Friday, 7 September 2012

An experiment with colour and light

After doing the last colour exercise, I wanted to try out the effect of shining light through colours, and how adjacent colours and translucencies affected the colour's appearance. 

I found sheets of different translucencies and stuck them on a window butting against each other. (The details of which papers I used are in my sketchbook). I was surprised by how some of the papers blocked more light than I expected. For example brown wrapping paper did. And the recycled non-tree paper in the top row in the middle let through more than I expected from the texture. I used bubble wrap and embossed kitchen towel because I was also interested in in the effect of varying light on the colour.

Papers of different translucency stuck to a window.
Photo with the light behind it (you can see a tree in the middle left panel)

The same, with the light in front, shows the surface appearance of the papers.

 Then I stuck various colours of paper behind so the light shone through both.

With green paper added

Putting green paper behind them made the translucent papers greener (surprise, surprise) and the thicker papers redder. I like the clay colours that came out in this one. Where the green sheets didn't quite touch the white light of the sun shone through. The kitchen towel in the top left, while being bright bleached white initially, became slightly more blue with the green behind it. Not sure why this might be. The non-tree paper in the middle of the top row has been the least affected by the green.

With purple paper at the back

Putting purple paper behind made the translucent papers more purple, and the others more yellow. Again, this is consistent with the idea that complementary colours come out in adjacent areas.
This time it was the bottom left hand paper (the card from a roll of wrapping paper) which looked more green in this light.

So far the tracing paper in the middle has given a white haze to the colours, without changing their esssential colour (as far as I can tell), the kitchen towel even more so, and the non-tree paper is again only very slightly changed by the colour behind it.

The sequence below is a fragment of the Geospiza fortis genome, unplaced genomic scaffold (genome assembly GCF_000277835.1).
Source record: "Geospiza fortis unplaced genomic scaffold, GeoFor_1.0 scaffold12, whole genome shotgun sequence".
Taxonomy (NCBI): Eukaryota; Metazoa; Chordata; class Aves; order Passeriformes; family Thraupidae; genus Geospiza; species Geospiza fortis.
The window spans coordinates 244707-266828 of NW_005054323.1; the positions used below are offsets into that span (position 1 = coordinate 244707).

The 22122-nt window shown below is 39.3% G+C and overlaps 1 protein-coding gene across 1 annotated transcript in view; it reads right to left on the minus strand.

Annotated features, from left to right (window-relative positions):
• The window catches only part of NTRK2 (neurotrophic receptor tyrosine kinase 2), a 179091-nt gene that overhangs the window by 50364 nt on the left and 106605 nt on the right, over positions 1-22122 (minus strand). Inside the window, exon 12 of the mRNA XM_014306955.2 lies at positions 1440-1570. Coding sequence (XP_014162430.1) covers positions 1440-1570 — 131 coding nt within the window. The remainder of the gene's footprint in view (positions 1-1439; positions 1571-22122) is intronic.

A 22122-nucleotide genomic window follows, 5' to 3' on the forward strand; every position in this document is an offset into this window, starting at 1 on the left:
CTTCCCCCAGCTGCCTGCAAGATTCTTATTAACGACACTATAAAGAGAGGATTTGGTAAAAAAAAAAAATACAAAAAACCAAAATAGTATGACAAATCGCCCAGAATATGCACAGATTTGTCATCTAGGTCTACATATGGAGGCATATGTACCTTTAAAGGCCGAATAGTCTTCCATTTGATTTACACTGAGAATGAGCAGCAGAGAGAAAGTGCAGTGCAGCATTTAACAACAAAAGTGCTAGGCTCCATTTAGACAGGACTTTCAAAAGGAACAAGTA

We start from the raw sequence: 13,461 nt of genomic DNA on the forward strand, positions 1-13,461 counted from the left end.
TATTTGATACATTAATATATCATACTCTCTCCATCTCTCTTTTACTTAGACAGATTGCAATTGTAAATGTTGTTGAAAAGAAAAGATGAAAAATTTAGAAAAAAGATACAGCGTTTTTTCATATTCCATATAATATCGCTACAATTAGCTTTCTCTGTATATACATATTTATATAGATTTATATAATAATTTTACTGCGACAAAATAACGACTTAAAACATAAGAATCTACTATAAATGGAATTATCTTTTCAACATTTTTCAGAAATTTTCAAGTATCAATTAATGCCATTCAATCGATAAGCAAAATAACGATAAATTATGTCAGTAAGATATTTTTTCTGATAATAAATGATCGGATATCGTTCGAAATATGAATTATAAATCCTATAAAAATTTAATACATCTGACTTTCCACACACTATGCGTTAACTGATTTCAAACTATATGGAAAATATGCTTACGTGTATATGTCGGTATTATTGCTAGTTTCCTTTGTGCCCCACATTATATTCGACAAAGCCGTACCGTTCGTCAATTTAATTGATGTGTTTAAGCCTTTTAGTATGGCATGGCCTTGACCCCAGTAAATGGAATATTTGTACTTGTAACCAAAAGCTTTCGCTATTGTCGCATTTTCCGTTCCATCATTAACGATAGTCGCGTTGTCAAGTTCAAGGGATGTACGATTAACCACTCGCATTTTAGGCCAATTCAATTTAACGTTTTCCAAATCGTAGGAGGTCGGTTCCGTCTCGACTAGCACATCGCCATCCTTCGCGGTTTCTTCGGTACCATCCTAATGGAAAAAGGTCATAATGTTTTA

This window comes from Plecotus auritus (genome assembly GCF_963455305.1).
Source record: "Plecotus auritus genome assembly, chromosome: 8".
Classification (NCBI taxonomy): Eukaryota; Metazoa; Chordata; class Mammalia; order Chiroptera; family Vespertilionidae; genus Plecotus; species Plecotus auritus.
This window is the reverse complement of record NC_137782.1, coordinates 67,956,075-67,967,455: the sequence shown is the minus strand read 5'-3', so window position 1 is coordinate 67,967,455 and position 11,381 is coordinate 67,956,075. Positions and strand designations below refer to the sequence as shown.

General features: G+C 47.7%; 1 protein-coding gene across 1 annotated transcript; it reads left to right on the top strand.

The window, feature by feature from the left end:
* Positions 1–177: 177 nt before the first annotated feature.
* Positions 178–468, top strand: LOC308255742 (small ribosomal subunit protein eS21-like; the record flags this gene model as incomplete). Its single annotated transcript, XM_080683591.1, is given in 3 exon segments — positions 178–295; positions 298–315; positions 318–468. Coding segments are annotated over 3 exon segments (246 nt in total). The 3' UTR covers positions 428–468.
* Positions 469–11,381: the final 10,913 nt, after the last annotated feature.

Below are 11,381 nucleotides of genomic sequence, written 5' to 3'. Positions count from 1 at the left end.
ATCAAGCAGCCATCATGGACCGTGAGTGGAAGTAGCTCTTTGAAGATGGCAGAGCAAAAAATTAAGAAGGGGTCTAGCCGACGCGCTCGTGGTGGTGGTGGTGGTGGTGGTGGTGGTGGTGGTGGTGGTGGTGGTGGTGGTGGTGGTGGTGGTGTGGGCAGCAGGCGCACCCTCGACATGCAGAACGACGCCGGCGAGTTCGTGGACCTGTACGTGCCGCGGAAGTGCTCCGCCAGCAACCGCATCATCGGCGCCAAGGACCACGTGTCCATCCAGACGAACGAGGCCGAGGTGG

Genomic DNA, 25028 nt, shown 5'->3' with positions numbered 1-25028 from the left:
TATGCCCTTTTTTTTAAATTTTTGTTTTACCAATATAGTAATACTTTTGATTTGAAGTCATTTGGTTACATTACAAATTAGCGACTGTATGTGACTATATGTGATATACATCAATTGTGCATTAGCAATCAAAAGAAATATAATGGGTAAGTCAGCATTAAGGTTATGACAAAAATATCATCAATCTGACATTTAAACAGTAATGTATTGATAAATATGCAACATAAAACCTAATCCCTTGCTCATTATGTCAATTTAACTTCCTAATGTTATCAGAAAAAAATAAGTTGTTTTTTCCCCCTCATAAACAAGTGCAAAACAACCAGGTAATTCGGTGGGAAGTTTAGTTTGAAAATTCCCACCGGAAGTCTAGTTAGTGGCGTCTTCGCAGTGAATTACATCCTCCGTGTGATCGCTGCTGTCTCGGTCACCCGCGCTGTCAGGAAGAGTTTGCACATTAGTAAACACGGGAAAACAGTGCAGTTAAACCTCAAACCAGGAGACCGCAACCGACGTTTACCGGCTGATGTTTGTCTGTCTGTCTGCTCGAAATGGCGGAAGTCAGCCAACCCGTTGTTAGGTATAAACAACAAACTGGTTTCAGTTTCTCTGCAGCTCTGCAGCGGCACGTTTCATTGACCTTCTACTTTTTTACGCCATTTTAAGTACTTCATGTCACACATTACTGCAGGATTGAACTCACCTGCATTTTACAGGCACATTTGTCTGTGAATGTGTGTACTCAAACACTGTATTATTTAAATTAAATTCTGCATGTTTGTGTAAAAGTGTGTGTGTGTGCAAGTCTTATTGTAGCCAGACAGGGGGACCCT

Yellow paper behind

This makes the brown papers glow with reddish-purple warmth. The tracing paper looks blurry rather thanwhite.

Adding pink paper behind
This very bright pink made the translucent papers pinker, and the other papers greener, as expected. The green is colder than the green/yellow brought out by the purple. The light and pinkness escaping round the edges is rather distracting and I am finding it more difficult to judge the colours accurately in this one. (Or perhaps it's just from staring too hard!)

Pink, with the light in front
I took this one to see how different it looked without allowing the light to shine through. The top row of translucent papers don't show much of the pink at all, and there is no real colour change in the browner papers. The texture differences are much more obvious eg the bubble wrap has more of a textured look than the clear plastic in this one, but there isn't so much difference with the light behind them. And the kitchen towel texture doesn't show at all with the light behind. I think this is because the pink paper has some variations in density itself which shows when you shine light through it.

Backed with brown wrapping paper
 I realised that the 'baseline' of how translucent the papers were and their original colours (see the first 2 photos), didn't show it as clearly as I could see it in my head, so I tried various backgrounds to demonstrate this and found that a semi-translucent one worked best to demonstrate what I meant. This one does have some yellow brown colour of its own so the colours aren't true, but the relative translucency of the papers is much more obvious.

Can I use these things to make objects?
 I'm not sure how these experiments can be used in making things. I like the glowingness of the colours when the light is behind them. They would have to be things against a light box (as I have seen in the Tate, for example...I should try to find some artists who have done this), or suspended in front of windows. There would be variations depending on the quality and quantity of light coming through the window, and whether there were lights on in the room. It would be interesting to make something that looked different at different times throughout the day in an intentional way. Like a garden looking different at different seasons. Difficult to get my head round how to do that exactly, but possible. Perhaps engage your head rather than your gut. But something to think about.

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